Opinion

Mark Leonard

Merkel’s anti-mandate

Mark Leonard
Sep 24, 2013 16:05 UTC

Rarely in politics has a landslide election produced so little clarity about the country’s future. Rather than provide a mandate for the direction of Germany or Europe, this week’s election has muddied the political waters.

“Merkel in 42 percent heaven” the Berliner Zeitung said on Sunday (the headline has since changed on the website). But for much of Germany and certainly the rest of the European Union, the results will be more like political and economic purgatory than heaven.

On being elected to her third term as chancellor, Angela Merkel received more support than any conservative leader since Konrad Adenauer in 1957. However, neither the Social Democrat Party (SPD) nor the Green Party is keen to share power with a politician who was nicknamed the “Black Widow” for the way that she chews up and decimates her coalition partners. In the last grand coalition, in which Merkel’s Christian Democrat Union (CDU) and the SPD shared power from 2005 to 2009, the SPD lost a third of its traditional voters. The party shrank from 35 percent to 23 percent during this time and it has not yet recovered. The Green Party, which has a lot of left-leaning voters, would probably suffer an even worse fate.

The paradox is that the negotiations to form a coalition portray a government that is shifting to the left. As my colleague Sebastian Dullien points out, although the left-wing parties lost support, their leverage over Merkel is set to grow. The German electoral system was deliberately designed to result in compromises rather than clear choices. In 2013 it has over-delivered on compromise.

The main parties deliberately avoided committing themselves to clear policies during the campaign, so now the coalition negotiations will have to agree on the big issues. This could take some time. It took over 60 days for the grand coalition in 2005 and 25 days for the coalition with the liberals in 2009.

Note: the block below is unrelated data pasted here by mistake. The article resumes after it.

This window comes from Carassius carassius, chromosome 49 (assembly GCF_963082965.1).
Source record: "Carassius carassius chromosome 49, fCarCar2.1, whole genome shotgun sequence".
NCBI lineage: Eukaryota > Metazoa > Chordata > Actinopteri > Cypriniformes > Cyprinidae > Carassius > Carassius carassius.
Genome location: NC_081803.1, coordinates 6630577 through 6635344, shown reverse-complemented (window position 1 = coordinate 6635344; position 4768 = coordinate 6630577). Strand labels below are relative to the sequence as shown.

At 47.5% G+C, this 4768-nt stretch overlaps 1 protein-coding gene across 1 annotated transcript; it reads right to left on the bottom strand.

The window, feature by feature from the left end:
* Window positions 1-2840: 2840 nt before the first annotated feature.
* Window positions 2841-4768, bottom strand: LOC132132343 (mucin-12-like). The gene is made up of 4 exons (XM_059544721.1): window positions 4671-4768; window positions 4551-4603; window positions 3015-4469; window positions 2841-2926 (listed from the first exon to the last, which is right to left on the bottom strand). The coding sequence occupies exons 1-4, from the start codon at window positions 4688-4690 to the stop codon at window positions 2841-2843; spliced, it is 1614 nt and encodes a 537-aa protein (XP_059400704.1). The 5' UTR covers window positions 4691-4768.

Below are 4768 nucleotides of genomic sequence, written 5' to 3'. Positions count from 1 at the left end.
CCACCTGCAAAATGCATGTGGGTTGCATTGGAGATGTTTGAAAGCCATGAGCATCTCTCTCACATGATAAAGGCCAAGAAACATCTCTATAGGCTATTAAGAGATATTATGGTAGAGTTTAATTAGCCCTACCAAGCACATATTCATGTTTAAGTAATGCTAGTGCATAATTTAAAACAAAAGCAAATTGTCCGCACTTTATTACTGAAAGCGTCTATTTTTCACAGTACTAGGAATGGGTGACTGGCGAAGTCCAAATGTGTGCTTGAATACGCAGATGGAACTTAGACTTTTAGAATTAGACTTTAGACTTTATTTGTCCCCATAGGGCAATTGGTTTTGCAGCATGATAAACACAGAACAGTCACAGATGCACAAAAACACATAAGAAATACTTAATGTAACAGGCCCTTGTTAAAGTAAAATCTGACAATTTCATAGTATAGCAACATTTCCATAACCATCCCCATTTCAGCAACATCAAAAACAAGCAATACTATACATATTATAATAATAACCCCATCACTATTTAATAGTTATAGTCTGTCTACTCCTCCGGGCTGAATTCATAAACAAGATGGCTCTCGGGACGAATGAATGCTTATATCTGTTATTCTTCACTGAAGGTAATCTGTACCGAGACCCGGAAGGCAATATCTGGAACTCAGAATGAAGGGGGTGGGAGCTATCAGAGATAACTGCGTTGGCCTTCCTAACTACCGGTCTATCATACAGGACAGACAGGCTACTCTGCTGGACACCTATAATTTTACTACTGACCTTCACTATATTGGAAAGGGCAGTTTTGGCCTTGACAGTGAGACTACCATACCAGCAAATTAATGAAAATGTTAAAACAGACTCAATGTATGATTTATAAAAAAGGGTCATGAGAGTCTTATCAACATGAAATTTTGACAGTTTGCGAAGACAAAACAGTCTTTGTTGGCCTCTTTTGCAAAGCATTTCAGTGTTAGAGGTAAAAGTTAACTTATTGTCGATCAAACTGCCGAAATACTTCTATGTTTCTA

Europe will leave G20 with a unilateral future

Mark Leonard
Jun 20, 2012 21:08 UTC

It may have been championed by European leaders such as Gordon Brown and Nicolas Sarkozy, but the G20 is increasingly seen as a disaster for Europe’s vision of global order. “We are not coming here to take lessons on democracy or on how to handle the economy,” said EU Commission President José Manuel Barroso ahead of the G20 meeting in Los Cabos, Mexico, where the euro zone crisis was expected to play a central part in discussions.

But after years of being on the receiving end of lectures from Europeans about how to run their affairs, the leaders of the world’s largest economies, including the “BRICS” nations (Brazil, India, Russia, China and now also South Africa) are seizing the chance to return the favor.

The EU’s lack of solidarity in the face of the debt crisis has squandered its moral high ground and engineered the region’s marginalization. Europeans are strongly in favor of global governance when it is a process they inflict on others, but they are not so keen when others comment on Europe’s affairs.

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